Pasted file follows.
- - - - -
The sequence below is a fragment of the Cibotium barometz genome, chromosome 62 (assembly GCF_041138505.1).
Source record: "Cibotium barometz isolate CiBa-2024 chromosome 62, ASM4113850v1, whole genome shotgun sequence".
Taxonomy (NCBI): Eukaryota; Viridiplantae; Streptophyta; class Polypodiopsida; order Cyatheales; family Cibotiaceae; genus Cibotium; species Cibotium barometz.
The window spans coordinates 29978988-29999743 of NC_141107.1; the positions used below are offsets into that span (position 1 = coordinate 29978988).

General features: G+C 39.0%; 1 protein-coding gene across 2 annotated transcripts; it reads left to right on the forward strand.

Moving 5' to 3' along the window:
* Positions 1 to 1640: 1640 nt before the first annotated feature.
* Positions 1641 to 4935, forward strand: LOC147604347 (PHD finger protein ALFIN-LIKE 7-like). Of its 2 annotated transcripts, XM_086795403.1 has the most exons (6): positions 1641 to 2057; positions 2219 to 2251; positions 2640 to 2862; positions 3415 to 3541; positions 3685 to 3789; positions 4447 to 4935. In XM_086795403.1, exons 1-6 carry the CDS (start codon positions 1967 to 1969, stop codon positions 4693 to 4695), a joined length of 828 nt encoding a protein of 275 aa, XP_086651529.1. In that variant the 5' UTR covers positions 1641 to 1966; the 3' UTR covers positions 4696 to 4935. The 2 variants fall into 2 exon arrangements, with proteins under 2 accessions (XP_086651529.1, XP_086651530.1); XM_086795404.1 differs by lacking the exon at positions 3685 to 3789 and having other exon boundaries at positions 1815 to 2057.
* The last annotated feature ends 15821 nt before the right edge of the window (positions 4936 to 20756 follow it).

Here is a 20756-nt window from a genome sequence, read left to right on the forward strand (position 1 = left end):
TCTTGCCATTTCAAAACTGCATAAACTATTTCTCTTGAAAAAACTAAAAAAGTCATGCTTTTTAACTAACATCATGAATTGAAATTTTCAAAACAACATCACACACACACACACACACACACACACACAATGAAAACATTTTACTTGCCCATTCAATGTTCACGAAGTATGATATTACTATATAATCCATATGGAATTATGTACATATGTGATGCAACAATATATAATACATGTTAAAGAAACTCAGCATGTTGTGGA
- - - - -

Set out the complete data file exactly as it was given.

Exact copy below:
The sequence below is a fragment of the Cibotium barometz genome, chromosome 62 (assembly GCF_041138505.1).
Source record: "Cibotium barometz isolate CiBa-2024 chromosome 62, ASM4113850v1, whole genome shotgun sequence".
Taxonomy (NCBI): Eukaryota; Viridiplantae; Streptophyta; class Polypodiopsida; order Cyatheales; family Cibotiaceae; genus Cibotium; species Cibotium barometz.
The window spans coordinates 29978988-29999743 of NC_141107.1; the positions used below are offsets into that span (position 1 = coordinate 29978988).

General features: G+C 39.0%; 1 protein-coding gene across 2 annotated transcripts; it reads left to right on the forward strand.

Moving 5' to 3' along the window:
* Positions 1 to 1640: 1640 nt before the first annotated feature.
* Positions 1641 to 4935, forward strand: LOC147604347 (PHD finger protein ALFIN-LIKE 7-like). Of its 2 annotated transcripts, XM_086795403.1 has the most exons (6): positions 1641 to 2057; positions 2219 to 2251; positions 2640 to 2862; positions 3415 to 3541; positions 3685 to 3789; positions 4447 to 4935. In XM_086795403.1, exons 1-6 carry the CDS (start codon positions 1967 to 1969, stop codon positions 4693 to 4695), a joined length of 828 nt encoding a protein of 275 aa, XP_086651529.1. In that variant the 5' UTR covers positions 1641 to 1966; the 3' UTR covers positions 4696 to 4935. The 2 variants fall into 2 exon arrangements, with proteins under 2 accessions (XP_086651529.1, XP_086651530.1); XM_086795404.1 differs by lacking the exon at positions 3685 to 3789 and having other exon boundaries at positions 1815 to 2057.
* The last annotated feature ends 15821 nt before the right edge of the window (positions 4936 to 20756 follow it).

Here is a 20756-nt window from a genome sequence, read left to right on the forward strand (position 1 = left end):
TCTTGCCATTTCAAAACTGCATAAACTATTTCTCTTGAAAAAACTAAAAAAGTCATGCTTTTTAACTAACATCATGAATTGAAATTTTCAAAACAACATCACACACACACACACACACACACACACACAATGAAAACATTTTACTTGCCCATTCAATGTTCACGAAGTATGATATTACTATATAATCCATATGGAATTATGTACATATGTGATGCAACAATATATAATACATGTTAAAGAAACTCAGCATGTTGTGGA